“Why doesn’t he speak in English?” Jack hissed to Crispin.

“He doesn’t know how,” Crispin whispered back.

“He’s the bloody king of England and he doesn’t speak English?” Jack swallowed.

“What he’s saying, peasant,” Matlock took a step towards them, giddy with delight, “is that he doesn’t think it’s particularly wise for the appointments of his usurping brother to go unchallenged.  Or perhaps his words would be better translated as unpunished.”

The king spoke to Matlock again.  Matlock spun towards him, dropping to his knee.  Pennington stepped forward to say something, gesturing to Matlock and then to Crispin and Jack.  Joanna couldn’t understand his words but she knew the tone all too well.  The heads on the Tower walls flashed to her mind.  She understood far too well how they had gotten there.

“Why doesn’t Prince John say something?” Jack muttered to Crispin, flushed with panic.

“He can’t.”  Crispin motioned for him to be quiet.  “Not unless he wants to be hanged for a traitor.”

“Hanged?  No!” Madeline gasped.

“Nothing’s happened yet.”  Aubrey tried to comfort her but didn’t sound convinced.

King Richard sighed and answered whatever Pennington had said to him.  He put a question to Pennington.  Pennington bowed low and sent a swift glance in Jack’s direction as he spoke to the king.  His words were in the king’s language, but his sneer revealed everything.  He finished his speech with an obsequious grin and melted back into the rest of the nobles.

The king stood.  The sea of nobles sank to bows.  He made a pronouncement in a loud voice.  A murmur filled the room before his translator could say, “The king has declared that Sir Crispin and Lord John should be detained in the Tower until such a time as the appointments made by his brother can be investigated.”

Before Madeline could shout “No!” four armed guards sprung forward from the sides of the room.  The assembly of nobles jumped out of their way, thrilled at the prospect of two men being arrested.  The guards wrenched Crispin and Jack to their feet before they could rise on their own and had their hands in shackles behind their backs in seconds.

“Your majesty, I can assure you that we are true and faithful subjects,” Crispin argued.  His plea was not translated for the king.

“You can’t do this!” Aubrey stepped forward, eyes blazing with anger and panic.  “You can’t lock them up after everything they’ve done in Derbyshire!”

“Please!”  Madeline rushed forward.  “They have done nothing but serve you, your majesty!”  To Joanna’s surprise she continued her plea in the king’s language.  Crispin, Aubrey, and Jack stopped their struggles, watching her in shock.

The king spoke and Madeline bowed low, Meg still fussing in her arms.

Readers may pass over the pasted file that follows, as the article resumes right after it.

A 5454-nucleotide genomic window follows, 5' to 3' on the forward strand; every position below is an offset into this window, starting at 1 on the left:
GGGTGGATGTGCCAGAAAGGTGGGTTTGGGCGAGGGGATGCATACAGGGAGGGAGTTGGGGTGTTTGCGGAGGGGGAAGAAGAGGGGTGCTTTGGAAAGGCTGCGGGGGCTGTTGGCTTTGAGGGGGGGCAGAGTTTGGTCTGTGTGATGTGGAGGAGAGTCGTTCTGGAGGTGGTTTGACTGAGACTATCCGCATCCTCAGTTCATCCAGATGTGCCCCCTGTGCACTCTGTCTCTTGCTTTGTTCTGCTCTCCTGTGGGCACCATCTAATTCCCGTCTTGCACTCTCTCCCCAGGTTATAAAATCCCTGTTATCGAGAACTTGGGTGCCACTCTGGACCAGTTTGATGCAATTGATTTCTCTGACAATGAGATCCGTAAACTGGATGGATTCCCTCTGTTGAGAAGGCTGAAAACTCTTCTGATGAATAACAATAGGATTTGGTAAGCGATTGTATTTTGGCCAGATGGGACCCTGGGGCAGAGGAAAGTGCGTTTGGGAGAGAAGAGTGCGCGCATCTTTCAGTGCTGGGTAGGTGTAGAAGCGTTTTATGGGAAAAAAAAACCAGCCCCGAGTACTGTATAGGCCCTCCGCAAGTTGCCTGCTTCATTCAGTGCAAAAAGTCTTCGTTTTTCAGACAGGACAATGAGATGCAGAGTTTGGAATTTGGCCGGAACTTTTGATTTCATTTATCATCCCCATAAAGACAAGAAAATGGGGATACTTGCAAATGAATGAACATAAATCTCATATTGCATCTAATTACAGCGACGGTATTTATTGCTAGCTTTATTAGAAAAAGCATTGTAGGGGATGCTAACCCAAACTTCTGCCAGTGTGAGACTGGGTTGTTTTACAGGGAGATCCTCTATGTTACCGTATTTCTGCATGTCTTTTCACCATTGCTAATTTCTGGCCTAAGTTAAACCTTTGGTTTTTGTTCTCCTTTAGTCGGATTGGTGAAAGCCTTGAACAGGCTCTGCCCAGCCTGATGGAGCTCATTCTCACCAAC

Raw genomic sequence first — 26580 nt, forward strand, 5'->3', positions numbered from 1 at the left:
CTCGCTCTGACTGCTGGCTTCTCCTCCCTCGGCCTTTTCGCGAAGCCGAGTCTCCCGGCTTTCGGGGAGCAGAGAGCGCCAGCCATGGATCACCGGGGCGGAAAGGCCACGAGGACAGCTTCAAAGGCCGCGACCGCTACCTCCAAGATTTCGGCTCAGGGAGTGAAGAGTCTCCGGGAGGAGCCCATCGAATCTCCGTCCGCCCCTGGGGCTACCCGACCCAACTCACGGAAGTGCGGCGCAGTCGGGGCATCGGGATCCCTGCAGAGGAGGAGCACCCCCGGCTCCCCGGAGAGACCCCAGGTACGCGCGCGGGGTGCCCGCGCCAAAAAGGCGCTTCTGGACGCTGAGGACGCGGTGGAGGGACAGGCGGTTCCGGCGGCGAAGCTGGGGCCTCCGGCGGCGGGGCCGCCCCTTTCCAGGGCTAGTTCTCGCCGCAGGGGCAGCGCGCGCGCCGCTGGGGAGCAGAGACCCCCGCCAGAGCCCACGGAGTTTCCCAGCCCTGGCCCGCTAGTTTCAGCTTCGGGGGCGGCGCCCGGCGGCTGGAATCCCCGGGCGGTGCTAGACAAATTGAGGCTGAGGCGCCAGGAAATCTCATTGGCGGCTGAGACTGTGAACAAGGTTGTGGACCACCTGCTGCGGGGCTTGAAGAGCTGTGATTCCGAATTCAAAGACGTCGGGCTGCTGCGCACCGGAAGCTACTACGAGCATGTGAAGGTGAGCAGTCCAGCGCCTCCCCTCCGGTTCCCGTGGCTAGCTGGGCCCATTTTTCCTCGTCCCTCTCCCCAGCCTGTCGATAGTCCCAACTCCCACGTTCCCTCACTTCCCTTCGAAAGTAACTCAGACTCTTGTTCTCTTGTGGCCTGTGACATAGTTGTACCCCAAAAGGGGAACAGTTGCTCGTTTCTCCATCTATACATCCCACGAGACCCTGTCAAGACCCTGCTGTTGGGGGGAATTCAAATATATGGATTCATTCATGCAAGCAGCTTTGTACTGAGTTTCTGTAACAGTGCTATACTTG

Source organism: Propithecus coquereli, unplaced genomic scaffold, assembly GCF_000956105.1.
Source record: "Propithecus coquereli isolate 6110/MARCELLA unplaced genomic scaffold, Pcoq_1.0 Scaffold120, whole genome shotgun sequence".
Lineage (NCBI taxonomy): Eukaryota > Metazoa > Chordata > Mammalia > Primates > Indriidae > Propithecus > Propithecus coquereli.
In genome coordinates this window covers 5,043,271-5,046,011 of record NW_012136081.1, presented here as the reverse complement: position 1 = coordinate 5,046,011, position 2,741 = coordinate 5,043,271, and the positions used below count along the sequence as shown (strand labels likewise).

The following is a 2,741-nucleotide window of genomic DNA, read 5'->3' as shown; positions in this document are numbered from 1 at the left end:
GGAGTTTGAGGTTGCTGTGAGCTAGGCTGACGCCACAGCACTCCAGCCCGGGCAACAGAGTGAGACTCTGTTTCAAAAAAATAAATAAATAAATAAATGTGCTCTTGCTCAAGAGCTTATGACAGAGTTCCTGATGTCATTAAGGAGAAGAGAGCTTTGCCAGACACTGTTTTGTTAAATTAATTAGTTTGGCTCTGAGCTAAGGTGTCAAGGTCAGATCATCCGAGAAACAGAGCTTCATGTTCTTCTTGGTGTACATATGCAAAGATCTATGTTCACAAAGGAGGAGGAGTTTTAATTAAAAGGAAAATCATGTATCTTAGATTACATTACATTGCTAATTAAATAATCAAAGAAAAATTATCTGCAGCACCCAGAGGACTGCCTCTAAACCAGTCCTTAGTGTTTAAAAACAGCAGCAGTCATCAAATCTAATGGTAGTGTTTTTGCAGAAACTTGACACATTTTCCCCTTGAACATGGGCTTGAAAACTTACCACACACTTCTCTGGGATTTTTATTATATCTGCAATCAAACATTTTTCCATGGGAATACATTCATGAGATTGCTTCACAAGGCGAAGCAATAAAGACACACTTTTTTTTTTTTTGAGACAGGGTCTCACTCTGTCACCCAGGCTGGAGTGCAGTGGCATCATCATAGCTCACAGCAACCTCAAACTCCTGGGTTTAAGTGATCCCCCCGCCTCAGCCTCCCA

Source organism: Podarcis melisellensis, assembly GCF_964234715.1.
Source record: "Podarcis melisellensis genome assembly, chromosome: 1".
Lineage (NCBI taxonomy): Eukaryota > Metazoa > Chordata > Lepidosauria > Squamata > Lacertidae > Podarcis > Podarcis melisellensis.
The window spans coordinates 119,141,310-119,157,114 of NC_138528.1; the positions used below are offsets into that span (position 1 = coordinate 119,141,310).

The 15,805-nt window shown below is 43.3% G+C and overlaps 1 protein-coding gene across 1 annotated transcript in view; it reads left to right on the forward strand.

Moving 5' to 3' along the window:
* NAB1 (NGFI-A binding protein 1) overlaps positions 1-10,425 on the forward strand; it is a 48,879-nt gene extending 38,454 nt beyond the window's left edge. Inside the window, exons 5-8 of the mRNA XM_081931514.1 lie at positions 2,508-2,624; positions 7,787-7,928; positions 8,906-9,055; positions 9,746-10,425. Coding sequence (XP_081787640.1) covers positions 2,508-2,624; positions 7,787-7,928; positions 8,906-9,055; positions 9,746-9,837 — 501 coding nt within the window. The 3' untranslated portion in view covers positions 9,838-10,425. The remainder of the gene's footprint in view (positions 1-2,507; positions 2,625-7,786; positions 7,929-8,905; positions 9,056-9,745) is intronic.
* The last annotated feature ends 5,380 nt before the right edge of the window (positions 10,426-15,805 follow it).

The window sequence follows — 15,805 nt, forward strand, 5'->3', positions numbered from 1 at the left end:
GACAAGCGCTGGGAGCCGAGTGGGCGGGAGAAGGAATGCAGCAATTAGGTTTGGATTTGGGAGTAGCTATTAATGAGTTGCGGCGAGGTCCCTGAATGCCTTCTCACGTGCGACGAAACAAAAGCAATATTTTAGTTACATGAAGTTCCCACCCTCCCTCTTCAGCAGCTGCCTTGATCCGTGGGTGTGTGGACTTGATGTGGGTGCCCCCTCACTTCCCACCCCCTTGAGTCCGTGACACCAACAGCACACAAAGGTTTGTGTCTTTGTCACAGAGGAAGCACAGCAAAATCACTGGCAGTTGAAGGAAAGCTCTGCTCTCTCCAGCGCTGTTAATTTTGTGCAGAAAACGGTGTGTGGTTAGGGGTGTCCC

“This is my daughter, your majesty, the peasant lord’s wife.”  Matlock glared at her then repeated his words for the king.  “She should be remanded into my custody while her husband is held prisoner, your majesty.  Let me deal with her.”

“No!” Jack shouted, straining against his captors.  “No, your majesty, he’ll kill her!”

The guard holding Jack jerked him back.  Jack let out a vicious cry of pain and protest.  He jammed his elbow into the man’s gut.  The second guard holding him reached around to strangle him.  Jack’s eyes bulged.

Crispin shouted and rushed to defend his friend as best he could.  He kicked at the guard strangling Jack.  The guard let go, but the one holding Crispin joined the fray.  He clamped Crispin’s arms to immobilize him while his mate punched Crispin in the gut.  Crispin doubled over.

Aubrey shrieked.  She pushed the guard nearest to her then drew the man’s sword from its scabbard.

With a collective gasp the nobles watching the scene backed up.  Aubrey slashed at the guard who had punched Crispin.  He jumped away.  His fellow let go of Crispin.  Off-balance, Crispin spilled to the side, knocking into the man holding Jack.  More guards rushed into the room.  Aubrey spun and swung at them when they tried to get close.  She gave one a nasty gash across his face.  The watching nobles fell into a panic.  They began to push towards the exit.

“Arrest them!” a voice demanded above the growing din of the crowd.  “Arrest that woman as well!”

Joanna screamed as a guard barreled into Aubrey from behind.  The force of the impact knocked the sword out of her hands and sent her careening off-balance.  The guard swiped her around the waist and lifted her off her feet.  Crispin roared but three men were on him in a heartbeat.

Jack struggled against his guards. “Madeline!” he shouted.  “Get out of here!”  Jack’s eyes flashed to find Joanna.  “Get them out of here!”

 

By the way, here are the links to purchase The Courageous Heart:

Amazon – http://www.amazon.com/dp/B009Z1AATQ

B&N – http://www.barnesandnoble.com/w/the-courageous-heart-merry-farmer/1113712615?ean=2940015912661

Smashwords – https://www.smashwords.com/books/view/250038

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One thought on “P-Day, NaNoWriMo, and How I Became a Bad Friend